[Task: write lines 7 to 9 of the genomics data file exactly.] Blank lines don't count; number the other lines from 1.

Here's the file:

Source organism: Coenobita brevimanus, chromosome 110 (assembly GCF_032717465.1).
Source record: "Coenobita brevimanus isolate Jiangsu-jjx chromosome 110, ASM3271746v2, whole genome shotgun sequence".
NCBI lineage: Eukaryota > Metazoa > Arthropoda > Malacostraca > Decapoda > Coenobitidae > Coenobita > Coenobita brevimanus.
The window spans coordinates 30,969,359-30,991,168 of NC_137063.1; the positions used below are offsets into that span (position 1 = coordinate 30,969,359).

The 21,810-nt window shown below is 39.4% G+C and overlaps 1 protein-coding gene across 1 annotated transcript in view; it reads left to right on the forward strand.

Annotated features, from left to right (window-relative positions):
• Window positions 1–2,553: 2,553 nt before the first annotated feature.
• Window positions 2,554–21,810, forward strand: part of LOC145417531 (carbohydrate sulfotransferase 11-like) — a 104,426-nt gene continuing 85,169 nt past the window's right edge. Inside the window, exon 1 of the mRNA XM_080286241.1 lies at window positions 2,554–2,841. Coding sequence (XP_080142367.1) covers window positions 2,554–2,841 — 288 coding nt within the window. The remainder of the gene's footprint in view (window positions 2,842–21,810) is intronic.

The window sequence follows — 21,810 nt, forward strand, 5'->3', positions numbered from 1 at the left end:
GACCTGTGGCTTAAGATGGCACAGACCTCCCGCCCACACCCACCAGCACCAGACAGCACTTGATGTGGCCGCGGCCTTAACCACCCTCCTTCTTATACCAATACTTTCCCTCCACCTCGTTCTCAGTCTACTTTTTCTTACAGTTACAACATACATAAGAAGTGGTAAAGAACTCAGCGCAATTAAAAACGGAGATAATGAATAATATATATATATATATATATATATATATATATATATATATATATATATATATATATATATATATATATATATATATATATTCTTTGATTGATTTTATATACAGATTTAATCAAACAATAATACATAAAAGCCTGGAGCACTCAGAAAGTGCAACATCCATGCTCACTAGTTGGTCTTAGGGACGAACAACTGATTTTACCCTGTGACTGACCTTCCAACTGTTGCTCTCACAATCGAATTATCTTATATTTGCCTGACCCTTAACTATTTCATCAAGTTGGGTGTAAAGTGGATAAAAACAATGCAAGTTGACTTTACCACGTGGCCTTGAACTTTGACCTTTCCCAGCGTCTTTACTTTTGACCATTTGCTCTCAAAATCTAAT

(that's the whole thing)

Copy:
• Window positions 1–2,553: 2,553 nt before the first annotated feature.
• Window positions 2,554–21,810, forward strand: part of LOC145417531 (carbohydrate sulfotransferase 11-like) — a 104,426-nt gene continuing 85,169 nt past the window's right edge. Inside the window, exon 1 of the mRNA XM_080286241.1 lies at window positions 2,554–2,841. Coding sequence (XP_080142367.1) covers window positions 2,554–2,841 — 288 coding nt within the window. The remainder of the gene's footprint in view (window positions 2,842–21,810) is intronic.

The window sequence follows — 21,810 nt, forward strand, 5'->3', positions numbered from 1 at the left end: